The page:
LAS VEGAS - The Las Vegas gunman who killed 58 people and injured over 500 more before taking his own life as police stormed his hotel room spent decades stockpiling guns and living a “secret life” that investigators may never be able to fully understand, police say.
Clark County, Nev., Sheriff Joseph Lombardo said Wednesday that it was only logical to “make the assumption” that Stephen Paddock had “some help at some point” in pulling off Sunday's massacre. As evidence, Lombardo pointed to gunman Paddock’s huge arsenal, explosive materials found in his car and his meticulous planning.
“What we know is Stephen Paddock is a man who spent decades acquiring weapons and ammo and living a secret life, much of which will never be fully understood,” the sheriff said.
Authorities also revealed that they believe Paddock had an escape plan, even though he turned the gun on himself as police closed in on his luxury suite at the Mandalay Bay Resort and Casino. Paddock killed 58 people and injured hundreds in the attack as he fired from his room on the 32nd floor.
They gave no details on what his intentions might have been.
Authorities were looking for hints in those details of the kind of life he lived, and the kind of victims and venue he targeted, said David Gomez, a former FBI national security and criminal profiler.
"We may never know to 100 percent certainty," he said. "But they will find out."
The motive is still elusive but we do know that Paddock rented rooms overlooking two other music festivals in Las Vegas and Chicago before he mowed down concertgoers from his high-rise hotel suite, authorities said. In August, Paddock booked a room at Chicago's Blackstone Hotel that overlooked Grant Park where Lollapalooza was held that weekend, a law enforcement official said Thursday. The official said there was no evidence of Paddock ever coming to Chicago that weekend.
The official was not authorized to discuss the case publicly and spoke on condition of anonymity after being briefed on the investigation. Paddock's booking of the hotel room was first reported by TMZ.
The weekend before the Las Vegas bloodbath, Paddock rented a high-rise condo in a Las Vegas building that overlooked the Life is Beautiful alternative music festival, Sheriff Joseph Lombardo said Tuesday. He offered no other details about what led Paddock there. The music festival featured Chance the Rapper, Muse, Lorde and Blink-182.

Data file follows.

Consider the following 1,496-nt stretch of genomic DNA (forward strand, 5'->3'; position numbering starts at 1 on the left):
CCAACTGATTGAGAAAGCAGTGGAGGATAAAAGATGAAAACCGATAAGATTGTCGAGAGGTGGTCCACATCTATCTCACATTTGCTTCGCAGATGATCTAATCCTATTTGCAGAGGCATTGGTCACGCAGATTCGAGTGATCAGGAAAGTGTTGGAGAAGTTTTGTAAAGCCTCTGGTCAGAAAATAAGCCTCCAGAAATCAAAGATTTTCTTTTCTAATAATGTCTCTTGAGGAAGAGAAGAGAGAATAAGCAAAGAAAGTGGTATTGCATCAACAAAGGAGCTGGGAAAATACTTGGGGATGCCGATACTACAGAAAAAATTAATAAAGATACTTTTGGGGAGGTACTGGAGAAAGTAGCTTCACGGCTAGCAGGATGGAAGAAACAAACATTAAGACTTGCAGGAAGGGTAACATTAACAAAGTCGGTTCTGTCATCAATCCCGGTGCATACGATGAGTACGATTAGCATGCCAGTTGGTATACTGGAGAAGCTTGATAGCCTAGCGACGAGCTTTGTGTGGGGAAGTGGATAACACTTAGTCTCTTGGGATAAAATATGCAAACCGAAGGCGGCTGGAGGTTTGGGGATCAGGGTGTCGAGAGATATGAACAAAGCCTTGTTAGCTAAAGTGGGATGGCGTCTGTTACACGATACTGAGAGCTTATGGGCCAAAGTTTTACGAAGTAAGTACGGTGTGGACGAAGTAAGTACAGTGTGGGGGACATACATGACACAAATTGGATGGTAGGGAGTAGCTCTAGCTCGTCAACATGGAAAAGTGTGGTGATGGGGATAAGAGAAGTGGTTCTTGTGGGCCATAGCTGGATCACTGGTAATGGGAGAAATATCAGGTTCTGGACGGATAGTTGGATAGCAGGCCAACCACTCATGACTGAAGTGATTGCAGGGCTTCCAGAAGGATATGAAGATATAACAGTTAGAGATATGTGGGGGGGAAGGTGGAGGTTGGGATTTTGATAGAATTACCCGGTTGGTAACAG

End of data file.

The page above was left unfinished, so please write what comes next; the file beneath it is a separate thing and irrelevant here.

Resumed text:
When Paddock checked into the Mandalay Bay on Sept. 28, he specifically requested an upper-floor room with a view of the Route 91 Harvest music festival, according to a person who has seen hotel records turned over to investigators and spoke on condition of anonymity.
Investigators trying to establish the motive for the attack have had little more to chase than hints and shadows.
Where other mass killers have left behind a trail of plain-sight clues that help investigators quickly understand what drove them to violence, Paddock led a low-key, private life. He had no known criminal record and almost no close friends, social media presence or other clear connections to the broader world.
The No. 2 official in the FBI said Wednesday he was surprised investigators had not uncovered more.
"There's all kinds of things that surprise us in each one of these events. That's the one in this one, and we are not there yet," FBI Deputy Director Andrew McCabe said. "We have a lot of work to do."
Investigators have zeroed in on a weapon-buying binge Paddock went on in the year before the attack. They wonder if he had some sort of mental break at the time that drove him to start making plans for mass murder.
They are also looking at his gambling habits and checking records for any disputes he might have had with casinos or fellow patrons.
On Wednesday, FBI agents trying to understand his state of mind questioned his girlfriend, 62-year-old Marilou Danley, who was out of the country during the attack. She was visiting her native Philippines.
She said she had no inkling of his murderous plans.
"He never said anything to me or took any action that I was aware of that I understood in any way to be a warning that something horrible like this was going to happen," she said in a statement read by her lawyer.
FOX News and the Associated Press contributed to this report.